Here is what I got from the VLC:
Class Certification and Class End
The class finishes on 31 May. Participants who have shown activity will be sent a certificate. We distinguish the following activities:
- ActivityClass 0: no activity --> no certificate
- Activity Class 1: worksheet average < 60% --> confirmation of participation
- Activity Class 2: worksheet average >= 60% --> qualified certificate
The certificates will be sent as E-Mail attachments in electronic form ready for printout.
By the way, for the future (not for this class) we are thinking about a " Activity Class 3” certificate: All those participants who have reached “Activity Class 2” conditions (i.e. 60 or more percent) will be given the option to gain class credits by means of writing an electronic exam. This, however, involves two pre-requisites:
a) Our university which awards the credits has to agree
b) We will have to charge fees (for this MOOC, which involves 4 ECTS/credits approx. 120,- Euros)
As I said, we are thinking about it. What do you think? Again we are looking forward to receiving your opinion in the class-related forum.If I were a student, with the potential to transfer the credit into my home institution, or some other institution that I was attending, I think 120 euros is actually not a bad price to pay for a graduate level course! It's going to be interesting to see what the plan is for these xMOOCs going forward. If the courses are the same as their "regular" courses, what's going to be the difference between a $1400 course and a $150-200 fee for a MOOC that shows that you've done all your own work, and you've been assessed by subject experts and getting a university to back that up.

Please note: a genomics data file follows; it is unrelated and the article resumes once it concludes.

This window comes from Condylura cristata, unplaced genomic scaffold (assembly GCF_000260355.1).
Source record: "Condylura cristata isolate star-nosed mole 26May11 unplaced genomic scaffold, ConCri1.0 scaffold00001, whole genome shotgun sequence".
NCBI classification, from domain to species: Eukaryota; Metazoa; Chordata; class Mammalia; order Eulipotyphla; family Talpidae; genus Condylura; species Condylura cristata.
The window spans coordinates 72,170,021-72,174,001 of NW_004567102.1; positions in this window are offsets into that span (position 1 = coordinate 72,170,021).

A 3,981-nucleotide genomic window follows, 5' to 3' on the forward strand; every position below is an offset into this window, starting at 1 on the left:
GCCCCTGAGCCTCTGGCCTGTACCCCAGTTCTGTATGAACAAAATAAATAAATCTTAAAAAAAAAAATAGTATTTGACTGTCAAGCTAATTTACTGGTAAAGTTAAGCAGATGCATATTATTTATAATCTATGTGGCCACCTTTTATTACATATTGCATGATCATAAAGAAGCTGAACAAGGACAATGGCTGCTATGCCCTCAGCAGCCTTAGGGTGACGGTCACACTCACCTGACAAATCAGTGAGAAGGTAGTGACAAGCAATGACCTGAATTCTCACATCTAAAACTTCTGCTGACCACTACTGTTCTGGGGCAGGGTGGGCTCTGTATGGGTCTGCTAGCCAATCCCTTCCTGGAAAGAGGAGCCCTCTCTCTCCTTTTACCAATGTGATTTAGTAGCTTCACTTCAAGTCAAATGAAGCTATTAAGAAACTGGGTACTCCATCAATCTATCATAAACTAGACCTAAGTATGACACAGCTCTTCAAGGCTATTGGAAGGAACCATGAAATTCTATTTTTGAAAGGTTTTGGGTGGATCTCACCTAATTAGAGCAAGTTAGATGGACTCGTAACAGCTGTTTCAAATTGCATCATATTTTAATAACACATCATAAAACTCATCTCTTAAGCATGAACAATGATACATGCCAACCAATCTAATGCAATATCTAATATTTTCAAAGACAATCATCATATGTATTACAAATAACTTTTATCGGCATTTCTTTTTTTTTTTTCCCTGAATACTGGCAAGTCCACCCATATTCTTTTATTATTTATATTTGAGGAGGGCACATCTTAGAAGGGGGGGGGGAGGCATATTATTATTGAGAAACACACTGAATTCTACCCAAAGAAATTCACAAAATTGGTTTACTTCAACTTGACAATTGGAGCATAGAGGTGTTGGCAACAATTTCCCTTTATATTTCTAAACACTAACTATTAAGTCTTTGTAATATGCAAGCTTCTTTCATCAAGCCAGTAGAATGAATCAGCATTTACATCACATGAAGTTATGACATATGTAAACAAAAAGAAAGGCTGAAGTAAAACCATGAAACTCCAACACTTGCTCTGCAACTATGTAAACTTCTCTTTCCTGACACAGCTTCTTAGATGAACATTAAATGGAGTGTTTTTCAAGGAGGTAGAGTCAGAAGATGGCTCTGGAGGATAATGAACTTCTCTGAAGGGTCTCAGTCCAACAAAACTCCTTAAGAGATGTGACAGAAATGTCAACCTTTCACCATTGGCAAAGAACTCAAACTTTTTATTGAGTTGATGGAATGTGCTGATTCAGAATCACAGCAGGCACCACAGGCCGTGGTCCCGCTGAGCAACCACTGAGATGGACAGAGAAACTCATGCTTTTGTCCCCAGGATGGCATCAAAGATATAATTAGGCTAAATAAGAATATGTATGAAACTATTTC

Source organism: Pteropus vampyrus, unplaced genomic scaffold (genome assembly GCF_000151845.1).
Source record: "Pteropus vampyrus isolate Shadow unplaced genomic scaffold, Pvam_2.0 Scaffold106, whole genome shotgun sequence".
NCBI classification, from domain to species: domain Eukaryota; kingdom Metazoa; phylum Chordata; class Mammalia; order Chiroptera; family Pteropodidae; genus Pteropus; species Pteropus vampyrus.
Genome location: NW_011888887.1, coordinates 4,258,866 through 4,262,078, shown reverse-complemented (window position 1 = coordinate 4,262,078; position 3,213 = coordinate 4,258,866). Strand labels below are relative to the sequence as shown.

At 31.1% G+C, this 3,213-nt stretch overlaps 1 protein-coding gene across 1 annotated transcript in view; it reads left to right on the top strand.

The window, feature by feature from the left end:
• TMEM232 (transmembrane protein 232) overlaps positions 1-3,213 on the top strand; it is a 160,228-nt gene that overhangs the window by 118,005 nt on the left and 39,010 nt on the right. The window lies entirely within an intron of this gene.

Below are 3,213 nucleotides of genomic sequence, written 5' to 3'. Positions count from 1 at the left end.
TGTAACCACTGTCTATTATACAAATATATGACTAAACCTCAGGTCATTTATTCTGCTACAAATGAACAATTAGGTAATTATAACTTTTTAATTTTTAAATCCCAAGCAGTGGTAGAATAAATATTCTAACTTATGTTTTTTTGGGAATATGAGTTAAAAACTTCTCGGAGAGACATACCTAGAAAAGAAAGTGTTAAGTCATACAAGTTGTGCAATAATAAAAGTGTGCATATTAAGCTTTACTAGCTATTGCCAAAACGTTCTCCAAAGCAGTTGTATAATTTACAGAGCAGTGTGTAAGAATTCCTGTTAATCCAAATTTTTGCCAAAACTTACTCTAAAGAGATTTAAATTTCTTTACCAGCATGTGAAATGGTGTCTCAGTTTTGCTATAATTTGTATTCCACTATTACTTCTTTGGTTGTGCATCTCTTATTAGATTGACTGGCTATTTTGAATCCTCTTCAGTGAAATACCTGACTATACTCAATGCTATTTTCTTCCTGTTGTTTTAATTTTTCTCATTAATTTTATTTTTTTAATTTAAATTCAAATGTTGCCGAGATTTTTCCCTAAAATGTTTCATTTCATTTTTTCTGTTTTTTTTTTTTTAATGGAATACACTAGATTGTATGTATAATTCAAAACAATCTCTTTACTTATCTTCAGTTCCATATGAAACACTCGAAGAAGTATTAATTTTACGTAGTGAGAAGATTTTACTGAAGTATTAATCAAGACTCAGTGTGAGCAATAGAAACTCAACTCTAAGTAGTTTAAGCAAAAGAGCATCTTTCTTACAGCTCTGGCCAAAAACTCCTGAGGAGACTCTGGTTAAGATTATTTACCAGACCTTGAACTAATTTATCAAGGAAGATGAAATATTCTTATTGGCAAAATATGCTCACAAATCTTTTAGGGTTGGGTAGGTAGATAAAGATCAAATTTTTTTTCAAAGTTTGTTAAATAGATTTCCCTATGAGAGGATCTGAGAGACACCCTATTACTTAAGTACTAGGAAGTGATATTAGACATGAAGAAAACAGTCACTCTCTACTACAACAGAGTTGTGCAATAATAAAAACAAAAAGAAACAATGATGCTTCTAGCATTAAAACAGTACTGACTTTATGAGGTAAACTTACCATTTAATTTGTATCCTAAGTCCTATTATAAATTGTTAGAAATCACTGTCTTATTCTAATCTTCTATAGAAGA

As an aside, there seem to be a lot of self-paced (or mostly self-paced) courses these days that seem to be going after the title of MOOC. It seems as though MOOCness for them is focusing on the wrong aspect of a MOOC, the massive part. We've already had self-paced eLearning for quite some time in the form of Web-Based Training. I am sure that these were "massive" in the past, given that these types of self-paced eLearning were used for professional or other educational purposes, thus they now only seem to be capitalizing on the MOOC craze in order to shine a spotlight on their programs. This seems a bit wrong to me. What do you think?